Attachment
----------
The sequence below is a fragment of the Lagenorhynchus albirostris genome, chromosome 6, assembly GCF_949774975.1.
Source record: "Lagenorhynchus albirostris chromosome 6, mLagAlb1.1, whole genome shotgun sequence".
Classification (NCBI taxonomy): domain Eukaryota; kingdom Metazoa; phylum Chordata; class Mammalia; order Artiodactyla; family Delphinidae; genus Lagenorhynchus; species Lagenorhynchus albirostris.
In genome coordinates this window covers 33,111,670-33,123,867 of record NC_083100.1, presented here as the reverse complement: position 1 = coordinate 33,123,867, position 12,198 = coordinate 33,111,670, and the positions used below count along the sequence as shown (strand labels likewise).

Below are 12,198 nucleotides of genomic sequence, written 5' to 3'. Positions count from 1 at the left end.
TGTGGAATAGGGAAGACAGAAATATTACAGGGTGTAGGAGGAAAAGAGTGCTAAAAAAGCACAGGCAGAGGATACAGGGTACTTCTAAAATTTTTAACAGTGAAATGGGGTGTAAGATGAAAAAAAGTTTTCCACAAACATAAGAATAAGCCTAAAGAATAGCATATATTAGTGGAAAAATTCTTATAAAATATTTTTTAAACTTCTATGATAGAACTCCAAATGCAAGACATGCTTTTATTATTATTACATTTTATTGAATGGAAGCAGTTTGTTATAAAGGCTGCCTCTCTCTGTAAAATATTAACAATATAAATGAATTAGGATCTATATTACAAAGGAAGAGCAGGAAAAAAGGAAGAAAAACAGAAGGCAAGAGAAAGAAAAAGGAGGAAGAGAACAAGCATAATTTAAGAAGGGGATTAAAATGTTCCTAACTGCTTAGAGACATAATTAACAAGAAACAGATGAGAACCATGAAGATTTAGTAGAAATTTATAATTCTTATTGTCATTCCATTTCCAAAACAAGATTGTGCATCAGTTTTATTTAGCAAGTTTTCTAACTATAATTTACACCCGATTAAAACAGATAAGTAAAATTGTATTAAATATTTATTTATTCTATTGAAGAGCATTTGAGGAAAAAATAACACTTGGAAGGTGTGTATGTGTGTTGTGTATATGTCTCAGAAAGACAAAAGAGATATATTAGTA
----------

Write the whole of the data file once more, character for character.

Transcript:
The sequence below is a fragment of the Lagenorhynchus albirostris genome, chromosome 6, assembly GCF_949774975.1.
Source record: "Lagenorhynchus albirostris chromosome 6, mLagAlb1.1, whole genome shotgun sequence".
Classification (NCBI taxonomy): domain Eukaryota; kingdom Metazoa; phylum Chordata; class Mammalia; order Artiodactyla; family Delphinidae; genus Lagenorhynchus; species Lagenorhynchus albirostris.
In genome coordinates this window covers 33,111,670-33,123,867 of record NC_083100.1, presented here as the reverse complement: position 1 = coordinate 33,123,867, position 12,198 = coordinate 33,111,670, and the positions used below count along the sequence as shown (strand labels likewise).

Below are 12,198 nucleotides of genomic sequence, written 5' to 3'. Positions count from 1 at the left end.
TGTGGAATAGGGAAGACAGAAATATTACAGGGTGTAGGAGGAAAAGAGTGCTAAAAAAGCACAGGCAGAGGATACAGGGTACTTCTAAAATTTTTAACAGTGAAATGGGGTGTAAGATGAAAAAAAGTTTTCCACAAACATAAGAATAAGCCTAAAGAATAGCATATATTAGTGGAAAAATTCTTATAAAATATTTTTTAAACTTCTATGATAGAACTCCAAATGCAAGACATGCTTTTATTATTATTACATTTTATTGAATGGAAGCAGTTTGTTATAAAGGCTGCCTCTCTCTGTAAAATATTAACAATATAAATGAATTAGGATCTATATTACAAAGGAAGAGCAGGAAAAAAGGAAGAAAAACAGAAGGCAAGAGAAAGAAAAAGGAGGAAGAGAACAAGCATAATTTAAGAAGGGGATTAAAATGTTCCTAACTGCTTAGAGACATAATTAACAAGAAACAGATGAGAACCATGAAGATTTAGTAGAAATTTATAATTCTTATTGTCATTCCATTTCCAAAACAAGATTGTGCATCAGTTTTATTTAGCAAGTTTTCTAACTATAATTTACACCCGATTAAAACAGATAAGTAAAATTGTATTAAATATTTATTTATTCTATTGAAGAGCATTTGAGGAAAAAATAACACTTGGAAGGTGTGTATGTGTGTTGTGTATATGTCTCAGAAAGACAAAAGAGATATATTAGTA